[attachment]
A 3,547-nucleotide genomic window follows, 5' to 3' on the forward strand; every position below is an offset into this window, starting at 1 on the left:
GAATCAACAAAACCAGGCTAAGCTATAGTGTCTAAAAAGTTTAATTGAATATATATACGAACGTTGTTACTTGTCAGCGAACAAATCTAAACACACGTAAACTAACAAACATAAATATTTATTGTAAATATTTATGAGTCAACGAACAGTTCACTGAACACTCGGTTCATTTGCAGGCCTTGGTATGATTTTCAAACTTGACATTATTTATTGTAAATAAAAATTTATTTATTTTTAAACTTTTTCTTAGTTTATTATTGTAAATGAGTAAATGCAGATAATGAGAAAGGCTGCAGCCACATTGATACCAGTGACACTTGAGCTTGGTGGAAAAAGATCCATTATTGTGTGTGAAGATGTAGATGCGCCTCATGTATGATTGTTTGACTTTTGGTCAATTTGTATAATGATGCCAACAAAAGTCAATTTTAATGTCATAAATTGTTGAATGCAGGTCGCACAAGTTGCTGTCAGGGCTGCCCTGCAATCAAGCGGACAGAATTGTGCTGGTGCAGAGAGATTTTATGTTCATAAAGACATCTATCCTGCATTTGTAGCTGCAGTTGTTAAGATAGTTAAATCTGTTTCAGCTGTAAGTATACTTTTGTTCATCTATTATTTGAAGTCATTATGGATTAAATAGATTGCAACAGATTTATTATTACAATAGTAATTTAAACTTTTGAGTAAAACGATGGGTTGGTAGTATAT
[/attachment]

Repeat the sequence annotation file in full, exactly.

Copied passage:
A 3,547-nucleotide genomic window follows, 5' to 3' on the forward strand; every position below is an offset into this window, starting at 1 on the left:
GAATCAACAAAACCAGGCTAAGCTATAGTGTCTAAAAAGTTTAATTGAATATATATACGAACGTTGTTACTTGTCAGCGAACAAATCTAAACACACGTAAACTAACAAACATAAATATTTATTGTAAATATTTATGAGTCAACGAACAGTTCACTGAACACTCGGTTCATTTGCAGGCCTTGGTATGATTTTCAAACTTGACATTATTTATTGTAAATAAAAATTTATTTATTTTTAAACTTTTTCTTAGTTTATTATTGTAAATGAGTAAATGCAGATAATGAGAAAGGCTGCAGCCACATTGATACCAGTGACACTTGAGCTTGGTGGAAAAAGATCCATTATTGTGTGTGAAGATGTAGATGCGCCTCATGTATGATTGTTTGACTTTTGGTCAATTTGTATAATGATGCCAACAAAAGTCAATTTTAATGTCATAAATTGTTGAATGCAGGTCGCACAAGTTGCTGTCAGGGCTGCCCTGCAATCAAGCGGACAGAATTGTGCTGGTGCAGAGAGATTTTATGTTCATAAAGACATCTATCCTGCATTTGTAGCTGCAGTTGTTAAGATAGTTAAATCTGTTTCAGCTGTAAGTATACTTTTGTTCATCTATTATTTGAAGTCATTATGGATTAAATAGATTGCAACAGATTTATTATTACAATAGTAATTTAAACTTTTGAGTAAAACGATGGGTTGGTAGTATAT